Pension funds can ignore statements about the obvious. However, the UK Regulator and the UK government are about to wrestle with issues that have no easy answers. 

One is the consequences of the Insolvency Directive (which would probably fall by the wayside whichever Brexit deal is concluded), which requires an adequate pensions compensation scheme for members whose benefits are affected by the failure of an employer. An Irish case (Hogan) and an English case (Robins) suggested that the compensation should not be less than 50% of the expected pension; but the UK system with its £35,000 (€41,171) per annum cap on compensation (£1m at current interest rates) falls way short of what higher-paid executives were expecting to receive. One case referred to the European Court of Justice in July 2016 by the UK Appeal Court (Hampshire v PPF) asks whether the PPF limits are legal. Depending on the timing of the hearing, the UK government may be able to let the claim fall.

What else? Well, US corporations had begun to look at the EU, especially after the first IORP Directive, as one jurisdiction for pension purposes for their cross-border operations. At present, that no longer looks to be an option if it wishes to include the UK; it was always sensible to treat for example the UK, Ireland and the Netherlands as having similar workplace pension systems. It is not certain whether the embryonic cross-border systems established by Unilever and others in Luxembourg will still work, at least as far as the UK is concerned. Also unknown is whether asset managers will be operating different regulatory regimes now they can be free of the 60,000 pages of EU financial services law, or whether the UK’s FCA regulator will copy and paste them.

For smaller schemes, the continued war with HMRC seems likely to continue; the fact that the cross-border freedoms are in the bin means that additional restrictions can be imposed on the family of acronyms known as QROPS (qualifying recognised overseas pension schemes), QNUPS (qualifying recognised non-UK pension schemes) and the like.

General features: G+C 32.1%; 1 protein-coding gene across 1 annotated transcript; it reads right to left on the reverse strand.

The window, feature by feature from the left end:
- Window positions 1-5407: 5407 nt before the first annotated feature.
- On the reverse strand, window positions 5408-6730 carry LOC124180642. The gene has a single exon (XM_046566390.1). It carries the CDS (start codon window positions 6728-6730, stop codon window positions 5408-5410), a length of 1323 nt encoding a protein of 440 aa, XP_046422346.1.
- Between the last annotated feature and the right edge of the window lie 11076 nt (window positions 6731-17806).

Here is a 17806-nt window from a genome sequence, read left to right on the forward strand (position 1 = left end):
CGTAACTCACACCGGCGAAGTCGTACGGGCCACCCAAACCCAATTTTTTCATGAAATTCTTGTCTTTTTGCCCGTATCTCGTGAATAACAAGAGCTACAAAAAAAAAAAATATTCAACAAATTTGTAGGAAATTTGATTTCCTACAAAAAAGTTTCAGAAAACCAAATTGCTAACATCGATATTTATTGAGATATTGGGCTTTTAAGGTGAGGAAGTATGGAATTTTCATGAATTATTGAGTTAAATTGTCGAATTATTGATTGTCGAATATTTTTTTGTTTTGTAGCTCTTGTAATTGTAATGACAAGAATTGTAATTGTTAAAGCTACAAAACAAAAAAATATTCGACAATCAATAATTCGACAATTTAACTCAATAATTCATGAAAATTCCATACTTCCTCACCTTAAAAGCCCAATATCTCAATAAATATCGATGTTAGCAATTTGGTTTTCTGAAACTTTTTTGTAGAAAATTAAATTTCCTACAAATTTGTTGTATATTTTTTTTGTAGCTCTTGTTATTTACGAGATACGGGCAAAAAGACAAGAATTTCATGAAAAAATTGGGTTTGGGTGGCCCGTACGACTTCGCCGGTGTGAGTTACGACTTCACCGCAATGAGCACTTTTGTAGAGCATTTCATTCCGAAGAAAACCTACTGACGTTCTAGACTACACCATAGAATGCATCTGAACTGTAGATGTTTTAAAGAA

Finally, the ultimate beneficiary is likely to be the expansion of that form of pension system pioneered by Sweden and Germany, namely the unfunded book reserve system. It avoids most if not all of the interminable tax constraints, cuts down the regulatory and compliance overheads, provides working capital for the finance director, and allows cross-border arrangements for multi-nationals. 

It would be an irony if the UK’s move to consolidate its own commercial and political freedom lead to increased offshoring of its own corporate pension arrangements, and the diminution of its asset management industry – and the French attempting one of their occasional invasions. Meanwhile David Davis, the UK Brexit Minister, is quaffing (French) champagne and thinking: ‘what shall we do?’

Robin Ellison is head of strategic development for pensions at Pinsent Masons and a former chairman of the UK Pensions & Lifetime Savings Association